No, this time it’s James Bond sharing some banter with one of this french counterparts, Stephanie Adore.
In book form, James Bond novels are the blokey equivalent of chick-lit. There’s some clunking product placement, pacey plot line and a bit of shagging. Compared to most chick-lit novels the products and rumpy-pumpy are toned down to a huge extent but I guess this tells you a lot about the difference between men and women.
John Gardner was the first author to be officially sanctioned by Ian Flemings family to write Bond stories. He took the existing characters but moved the plots from the 1950-60 period into the near past. TMFB takes place in 1991 during the run up to the first gulf war. The Cold War has ended, the Soviet Union is falling apart and so Bond operates in a far less certain world than he used to. Some changes have been made, there’s no mention of Bond’s Bently for example – it would be an anachronism in the 1990s when the marque was seen as a luxury brand rather than the sports car Flemming originally intended. Besides, by this point it would be a vintage vehicle and probably conk-out if he tried to drive it accross Europe as he had in previous stories.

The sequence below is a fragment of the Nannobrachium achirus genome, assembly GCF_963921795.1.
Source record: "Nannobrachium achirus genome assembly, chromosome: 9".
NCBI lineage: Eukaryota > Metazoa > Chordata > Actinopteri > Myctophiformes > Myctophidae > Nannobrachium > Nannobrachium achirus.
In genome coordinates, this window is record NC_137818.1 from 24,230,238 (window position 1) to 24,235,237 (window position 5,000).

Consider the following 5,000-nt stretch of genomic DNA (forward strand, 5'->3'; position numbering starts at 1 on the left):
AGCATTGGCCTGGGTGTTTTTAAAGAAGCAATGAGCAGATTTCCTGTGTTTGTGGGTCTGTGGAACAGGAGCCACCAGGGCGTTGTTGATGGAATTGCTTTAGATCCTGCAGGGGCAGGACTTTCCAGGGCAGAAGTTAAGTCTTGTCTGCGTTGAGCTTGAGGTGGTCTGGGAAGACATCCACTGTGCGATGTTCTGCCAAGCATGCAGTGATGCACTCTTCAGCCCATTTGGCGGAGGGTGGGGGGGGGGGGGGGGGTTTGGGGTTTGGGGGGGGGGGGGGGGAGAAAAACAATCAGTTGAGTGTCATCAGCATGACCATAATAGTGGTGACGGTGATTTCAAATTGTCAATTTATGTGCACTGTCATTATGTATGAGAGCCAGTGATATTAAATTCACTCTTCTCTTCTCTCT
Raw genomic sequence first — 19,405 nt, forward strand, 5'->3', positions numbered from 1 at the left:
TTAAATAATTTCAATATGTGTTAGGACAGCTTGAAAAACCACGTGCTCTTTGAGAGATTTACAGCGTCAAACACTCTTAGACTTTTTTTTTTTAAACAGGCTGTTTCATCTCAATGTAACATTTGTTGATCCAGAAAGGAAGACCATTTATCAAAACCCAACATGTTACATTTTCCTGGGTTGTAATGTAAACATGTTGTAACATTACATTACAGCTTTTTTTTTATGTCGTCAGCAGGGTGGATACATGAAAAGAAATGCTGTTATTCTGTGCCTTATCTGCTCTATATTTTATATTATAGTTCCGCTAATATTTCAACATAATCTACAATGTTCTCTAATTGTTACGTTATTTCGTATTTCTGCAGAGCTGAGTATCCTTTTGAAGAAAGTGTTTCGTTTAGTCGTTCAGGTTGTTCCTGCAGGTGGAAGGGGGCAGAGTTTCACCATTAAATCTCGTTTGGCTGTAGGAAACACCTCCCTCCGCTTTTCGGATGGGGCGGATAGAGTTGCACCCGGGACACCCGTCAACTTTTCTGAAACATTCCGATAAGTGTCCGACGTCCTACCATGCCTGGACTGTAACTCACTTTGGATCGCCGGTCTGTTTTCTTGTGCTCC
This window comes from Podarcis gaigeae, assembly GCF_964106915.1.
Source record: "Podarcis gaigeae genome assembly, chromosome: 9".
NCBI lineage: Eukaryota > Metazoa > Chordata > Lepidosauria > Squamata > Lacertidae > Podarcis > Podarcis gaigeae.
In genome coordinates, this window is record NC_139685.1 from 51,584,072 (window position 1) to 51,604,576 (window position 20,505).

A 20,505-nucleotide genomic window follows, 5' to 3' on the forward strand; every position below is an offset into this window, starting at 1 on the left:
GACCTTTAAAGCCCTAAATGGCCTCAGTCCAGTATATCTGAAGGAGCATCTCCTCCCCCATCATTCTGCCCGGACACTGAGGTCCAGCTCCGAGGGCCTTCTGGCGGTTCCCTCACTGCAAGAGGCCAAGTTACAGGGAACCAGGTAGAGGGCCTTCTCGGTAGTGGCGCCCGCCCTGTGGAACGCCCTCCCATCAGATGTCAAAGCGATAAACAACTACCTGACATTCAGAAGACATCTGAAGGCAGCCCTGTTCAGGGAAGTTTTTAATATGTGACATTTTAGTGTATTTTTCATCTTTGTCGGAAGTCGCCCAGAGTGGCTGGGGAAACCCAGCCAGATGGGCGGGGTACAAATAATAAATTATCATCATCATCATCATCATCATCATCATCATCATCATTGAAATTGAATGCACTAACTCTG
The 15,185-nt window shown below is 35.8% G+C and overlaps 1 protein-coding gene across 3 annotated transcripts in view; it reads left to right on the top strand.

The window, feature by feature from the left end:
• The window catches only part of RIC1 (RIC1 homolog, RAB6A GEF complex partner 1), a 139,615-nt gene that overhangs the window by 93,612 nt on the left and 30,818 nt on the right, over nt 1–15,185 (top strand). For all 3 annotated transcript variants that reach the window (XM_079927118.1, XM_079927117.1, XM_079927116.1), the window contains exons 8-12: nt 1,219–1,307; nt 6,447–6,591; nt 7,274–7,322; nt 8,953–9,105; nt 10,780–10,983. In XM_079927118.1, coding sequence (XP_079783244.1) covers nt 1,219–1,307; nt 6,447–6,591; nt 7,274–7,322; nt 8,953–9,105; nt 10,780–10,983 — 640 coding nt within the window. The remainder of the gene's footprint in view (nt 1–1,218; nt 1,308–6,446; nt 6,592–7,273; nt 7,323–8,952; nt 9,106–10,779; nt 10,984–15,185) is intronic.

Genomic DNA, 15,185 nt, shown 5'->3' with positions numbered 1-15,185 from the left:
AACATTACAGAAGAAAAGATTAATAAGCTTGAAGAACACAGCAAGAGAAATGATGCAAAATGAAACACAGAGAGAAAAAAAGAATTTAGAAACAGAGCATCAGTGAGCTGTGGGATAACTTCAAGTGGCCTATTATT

Bond books are, apart from On Her Majesties Secret Service, very different from the films. The main characters have far more depth. There’s also a lot more build-up. The main adventure doesn’t get moving in this one until over half way through the novel. That’s not unusual for Book Bond, the “Spy Who Loved Me” doesn’t even see his appearance until 2/3rds of the way through the story. Mind you, Flemming seemed to recognise this wasn’t a great idea and never experimented this way again.
The thing is, that despite the big adventure not happening from page 1, it doesn’t matter. There are little adventures, including an assassination attempt, in the run up. The story seems to build and there is plenty of mystery to go before we get to the finale. Maybe the James Bond brand carries things along but this is one book that defies many of the conventions writers have to follow if they want to get into print.
Another is that the text is a bit clunky. Flemming suffered from this, Sebastian Faulks did a better job years later, but nothing like as badly as Dan Brown does. Despite this, the story is strong enough that you want to get to the end. I read the book in stages while waiting for glue to dry on another project and that seems just the right way to handle it. Bond books are not high art. They are good fun pulp reads writen in a hurry and meant to be read like this.
Anyway, I enjoyed TMFB – Action, adventure, beautiful women and incomprehensible cocktails, what else could a man want?